1. Welcome to the New & Improved BladeForums. New software info here. Please report problems in Tech Support, and read existing threads before posting! - Spark
  2. I've changed the default forum style to Flat Awesome based on feedback. Don't like it? Click here to change how the forums look Feedback on this is welcome here.

SAK bash!

Discussion in 'Outdoor Gear, Survival Equipment & More' started by ThriftyJoe, Aug 4, 2012.

  1. ThriftyJoe

    ThriftyJoe

    392
    Nov 6, 2011
    ......
     
    Last edited: Dec 10, 2013
  2. medcommander

    medcommander

    187
    Apr 21, 2010
    I understand your point completely! Don't get me wrong I love my SAK and multitools, but most of the time I only use three functions on the knife.

    Brilliant Idea: Someone should create a custom building SAK business. Instead of buying models you instead pay a certain price for certain items on the knife. That way we could all have what we needed, and hopefully create a brand new market for SAK.
     
  3. Starlight1967

    Starlight1967

    204
    Jun 12, 2002
    I think we can agree to disagree here. Looking at your list of useless implements, I find that the awl is handy as a scraper that saves my blade from blunting. The file is often used to smooth off small repairs to soft metal. As yet, I rarely use the corkscrew, but it's a handy spot for the tiny glasses screwdriver to fit. I often use the scissors, and although the pliers are tiny, they're often useful. In fact, whilst I was a medic, I found a digger who'd gotten covered in kangaroo ticks. Due to the shape, the SAK tweezers did a better job of removing them than the surgical tweezers I carried in my kit.
    I do agree that there may be room for a custom SAK manufacturer, although I think it might make it very expensive.
     
  4. defaultuser

    defaultuser

    May 3, 2006
    I understand your points; the tools I like to have on the trail is the saw, the scissors, a blade (backup blade of my main fixed blade knife), tweezers, awl, but nothing else ideally. Here's what I had with me on the West Highland Way in Scotland last year:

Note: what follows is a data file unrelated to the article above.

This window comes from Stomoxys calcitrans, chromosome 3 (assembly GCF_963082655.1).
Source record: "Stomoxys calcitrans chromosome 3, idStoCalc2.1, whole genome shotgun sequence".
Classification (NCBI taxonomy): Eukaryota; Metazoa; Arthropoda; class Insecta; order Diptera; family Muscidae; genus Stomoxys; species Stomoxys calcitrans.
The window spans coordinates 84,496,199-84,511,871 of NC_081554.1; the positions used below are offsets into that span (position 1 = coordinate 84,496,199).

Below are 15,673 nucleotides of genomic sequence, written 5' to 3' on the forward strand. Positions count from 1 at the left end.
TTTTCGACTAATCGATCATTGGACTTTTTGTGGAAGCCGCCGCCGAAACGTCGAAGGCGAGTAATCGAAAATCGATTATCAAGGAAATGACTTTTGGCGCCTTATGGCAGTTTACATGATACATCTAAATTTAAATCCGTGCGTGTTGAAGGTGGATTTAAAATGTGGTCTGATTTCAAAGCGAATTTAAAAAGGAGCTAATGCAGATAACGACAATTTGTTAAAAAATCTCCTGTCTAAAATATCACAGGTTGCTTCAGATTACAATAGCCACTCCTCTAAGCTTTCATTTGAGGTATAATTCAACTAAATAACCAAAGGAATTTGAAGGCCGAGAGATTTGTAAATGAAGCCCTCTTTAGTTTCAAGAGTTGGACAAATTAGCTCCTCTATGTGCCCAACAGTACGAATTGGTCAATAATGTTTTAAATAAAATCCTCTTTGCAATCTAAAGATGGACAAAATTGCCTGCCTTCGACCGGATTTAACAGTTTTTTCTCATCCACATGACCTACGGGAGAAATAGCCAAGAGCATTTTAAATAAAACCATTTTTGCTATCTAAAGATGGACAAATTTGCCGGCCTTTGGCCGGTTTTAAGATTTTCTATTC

[​IMG]

    [​IMG]

    [​IMG]
     
  5. ThriftyJoe

    ThriftyJoe

    392
    Nov 6, 2011
    ......
     
    Last edited: Dec 10, 2013
  6. defaultuser

    defaultuser

    May 3, 2006
    Yeah, it's similar except it's only three layers and a Pioneer Harvester with scissors would be 4 layers (plus it would have that pretty much useless bottle opener...well, useless on the trail I mean)

    This was a Mod from victorinox parts; vintage Fisherman for scissors layer (sans the "parcel hook"), Camper for the rest of the tools, and custom G10 scales.
     
  7. baldtaco-II

    baldtaco-II

    Feb 28, 2006
    I think there's a great deal of difference in styles of backpacking / hiking for starters. For many it's simple a head down arse up Brecon shuffle kind of affair with a good portion of the time spent walking a track staring at their feet. I doubt those folks need much of anything, hence my SAK suggestions in your AT thread. Quite apart from that is what I'll be doing next week. Sure I'll be hiking and I'll have a big ole pack, and some parts will be on established trails, but there the similarity ends................Whilst it's folly to be absolute there are some SAK blades I think are crap. I don't consider the magnifying glass as anything more than a toy. And that fish scaler / disgorger thing is the most useless SAK blade I've seen for example, but others have uses that might not be immediately apparent. Take that hook thing; if we overcome functional fixedness and get creative that's a toggle to drag a faggot in bondage, or a means to twist wire or mess with cordage .etc. Similarly, I've used that flat head screwdriver / bottle opener a bunch of times to pry off mussels. My point here is not only are there a bunch of tools with specific jobs in mind but also tools that may be used for other jobs supposing it occurs to the user..........It's that omnivorous potential that makes them great. I know I spend quite a bit of time taking the piss out of the neo-bushcraft silliness but genuine bushcraft is something I have a lot of patience for. X knows how to get his 442 apart and drop in a new tube, fix a binding, perform a bunch of agricultural type skills, and can still peel a rabbit and macrame a makeshift dog lead from stinging nettles. SAKs are fantastic for that if you pick a suitable one. And therein is the puzzle what is suitable. The ones that are probably be for climbing are trumped by my Outrider for my purposes. A bunch of people on this forum seem to like the Farmer but I've never been motivated to own one. The Champ will always hold a sort of goofy boy scout leader bespectacled-virgin type stigma in my mind but I'm sure somebody much smarter than I could get a huge amount of mileage from it............I'm not especially sold on EKA steel being great either. I'd have to be running some very careful testing before I could tell 12C27, a SAK, 425m and Rough Rider's 440A apart. It would be great if an Outrider existed with an addition Wharnie blade in something very wear resistant though. That would be an excellent tool for my next backpacking trip.
     
  8. neeman

    neeman Gold Member Gold Member

    Apr 5, 2007
    Joe,

    For Trail hiking

    I carry a three spring Huntsman, and it weights very little
    A Champ is over the top

    I have done enough long distance backpacking to know about resupply on the trail
    You hit a supermarket or 7/11
    A can and bottle openers for the beer, luncheon meat, tuna and all sorts of good stuff to break the monotomy of trail food